- The U.S. Government Accountability Office published a report about U.S. offshore oil and natural gas facilities and found that the facilities may face cyberattacks.
- A successful cyber attack could potentially result in catastrophic consequences on a scale of security, economic stability, public health, or public safety for the U.S.
- According to the report, it is the matter of a network of more than 1,600 offshore oil and gas facilities that produce a significant amount of domestic oil and gas in the U.S.
The U.S. Government Accountability Office reported that the network of over 1,600 offshore facilities including drillships, production facilities, pipelines, and related equipment, a significant portion of U.S. domestic oil and gas is at an increased risk of cyberattacks. The warning comes after GAO examined the cybersecurity risks that offshore oil and gas infrastructure are facing.
Operations heavily rely on OT systems
The GAO says today’s offshore oil and gas operations heavily rely on OT (Operational Technology) systems to support activities across every level of offshore operations. These are including processes to extract and separate fluids such as water, oil, and natural gas as well as the monitoring of temperature and pressure during those processes. The remote technology capabilities in the OT systems let system operators watch and control operations from onshore control centers. The report notes that although most offshore oil and gas platforms have personnel onsite, unmanned oil and gas production is becoming increasingly common.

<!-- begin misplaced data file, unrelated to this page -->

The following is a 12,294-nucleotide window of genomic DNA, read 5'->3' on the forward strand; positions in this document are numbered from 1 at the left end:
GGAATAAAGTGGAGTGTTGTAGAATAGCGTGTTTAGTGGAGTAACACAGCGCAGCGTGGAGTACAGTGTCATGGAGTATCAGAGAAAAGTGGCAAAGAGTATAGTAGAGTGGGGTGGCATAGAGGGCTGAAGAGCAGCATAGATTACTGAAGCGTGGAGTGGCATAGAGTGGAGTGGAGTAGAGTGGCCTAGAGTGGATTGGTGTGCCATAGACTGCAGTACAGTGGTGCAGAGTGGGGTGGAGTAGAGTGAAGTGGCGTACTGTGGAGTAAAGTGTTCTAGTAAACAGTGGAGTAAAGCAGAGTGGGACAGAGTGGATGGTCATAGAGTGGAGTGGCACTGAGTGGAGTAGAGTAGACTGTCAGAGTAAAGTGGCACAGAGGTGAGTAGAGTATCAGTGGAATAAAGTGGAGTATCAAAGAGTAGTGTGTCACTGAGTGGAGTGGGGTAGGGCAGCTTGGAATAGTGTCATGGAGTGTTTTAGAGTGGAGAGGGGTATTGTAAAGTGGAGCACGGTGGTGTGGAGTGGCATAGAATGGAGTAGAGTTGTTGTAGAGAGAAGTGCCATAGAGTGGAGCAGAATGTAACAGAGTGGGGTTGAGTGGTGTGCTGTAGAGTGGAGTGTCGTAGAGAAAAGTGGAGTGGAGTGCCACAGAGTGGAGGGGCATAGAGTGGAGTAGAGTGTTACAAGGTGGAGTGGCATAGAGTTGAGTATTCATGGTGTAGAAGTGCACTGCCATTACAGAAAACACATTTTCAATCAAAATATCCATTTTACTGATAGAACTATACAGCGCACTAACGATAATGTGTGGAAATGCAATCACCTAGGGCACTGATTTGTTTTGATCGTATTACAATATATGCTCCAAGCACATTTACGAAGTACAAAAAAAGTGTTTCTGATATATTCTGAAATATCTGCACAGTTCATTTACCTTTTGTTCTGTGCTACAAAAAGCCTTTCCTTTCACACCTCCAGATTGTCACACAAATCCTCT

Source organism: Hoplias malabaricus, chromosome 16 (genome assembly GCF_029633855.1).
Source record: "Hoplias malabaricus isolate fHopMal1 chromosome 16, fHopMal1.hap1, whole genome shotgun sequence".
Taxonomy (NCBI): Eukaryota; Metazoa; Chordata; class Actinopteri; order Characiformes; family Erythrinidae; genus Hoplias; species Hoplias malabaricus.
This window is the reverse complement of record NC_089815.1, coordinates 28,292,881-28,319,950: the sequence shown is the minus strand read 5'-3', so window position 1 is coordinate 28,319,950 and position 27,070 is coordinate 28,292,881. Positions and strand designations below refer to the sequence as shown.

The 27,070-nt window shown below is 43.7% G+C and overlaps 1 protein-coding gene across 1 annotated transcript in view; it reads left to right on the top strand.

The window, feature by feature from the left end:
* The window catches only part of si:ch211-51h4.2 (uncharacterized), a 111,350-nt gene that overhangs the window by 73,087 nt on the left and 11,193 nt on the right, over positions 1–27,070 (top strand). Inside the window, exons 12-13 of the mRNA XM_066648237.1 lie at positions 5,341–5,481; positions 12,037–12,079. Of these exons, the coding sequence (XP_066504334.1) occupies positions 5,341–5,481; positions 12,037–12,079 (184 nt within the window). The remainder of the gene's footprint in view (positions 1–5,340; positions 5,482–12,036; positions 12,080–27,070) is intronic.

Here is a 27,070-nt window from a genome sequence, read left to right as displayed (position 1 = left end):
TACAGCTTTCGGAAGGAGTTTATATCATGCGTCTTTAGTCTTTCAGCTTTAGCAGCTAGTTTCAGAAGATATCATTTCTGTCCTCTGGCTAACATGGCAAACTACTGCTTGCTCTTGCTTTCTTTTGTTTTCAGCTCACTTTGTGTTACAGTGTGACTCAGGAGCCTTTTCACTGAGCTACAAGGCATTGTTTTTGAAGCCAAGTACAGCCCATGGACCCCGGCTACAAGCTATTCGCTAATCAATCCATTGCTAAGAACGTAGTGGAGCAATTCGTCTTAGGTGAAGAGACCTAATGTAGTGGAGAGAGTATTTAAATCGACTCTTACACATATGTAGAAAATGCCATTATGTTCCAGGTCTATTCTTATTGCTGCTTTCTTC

During their analysis, GAO found that the organization that is responsible for overseeing offshore oil and gas operations does not explicitly mention cybersecurity in its regulatory programs. According to the GAO, this creates significant vulnerability and may result in a successful cyber attack on such infrastructure could have potentially catastrophic effects. The organization says in the report;
« The Department of the Interior’s Bureau of Safety and Environmental Enforcement (BSEE) has long recognized the need to address cybersecurity risks but has taken few actions to do so. In 2015 and 2020 BSEE initiated efforts to address cybersecurity risks, but neither resulted in substantial action. Earlier this year, BSEE again started another such initiative and hired a cybersecurity specialist to lead it. However, bureau officials said the initiative will be paused until the specialist is adequately versed in the relevant issues. Absent the immediate development and implementation of an appropriate strategy, offshore oil and gas infrastructure will continue to remain at significant risk. Such a strategy would call for, among other things, an assessment of cybersecurity risks and mitigating actions; and the identification of objectives, roles, responsibilities, resources, and performance measures. »
It is reported that the older infrastructure is also vulnerable because its operational technology can have fewer cybersecurity protection measures. The watchdog adds that the systems and assets, whether physical or virtual, are so vital to the U.S. Disabling or destruction of them would have a paralyzing impact on U.S. security, economic stability, public health or safety, or any combination of these factors. Offshore oil and gas are one of the 16 critical infrastructure sectors identified in the 26 Presidential Policy Directive 21.
The report noted that offshore oil and gas facilities are not the only sectors that may face malicious cyberattacks, particularly backed by China, Iran, North Korea, and Russia. The operational technology systems which are used to monitor and control have various security flaws and face cyberattack threats as well. That could allow attackers to remotely take control of functions, including those critical to public safety.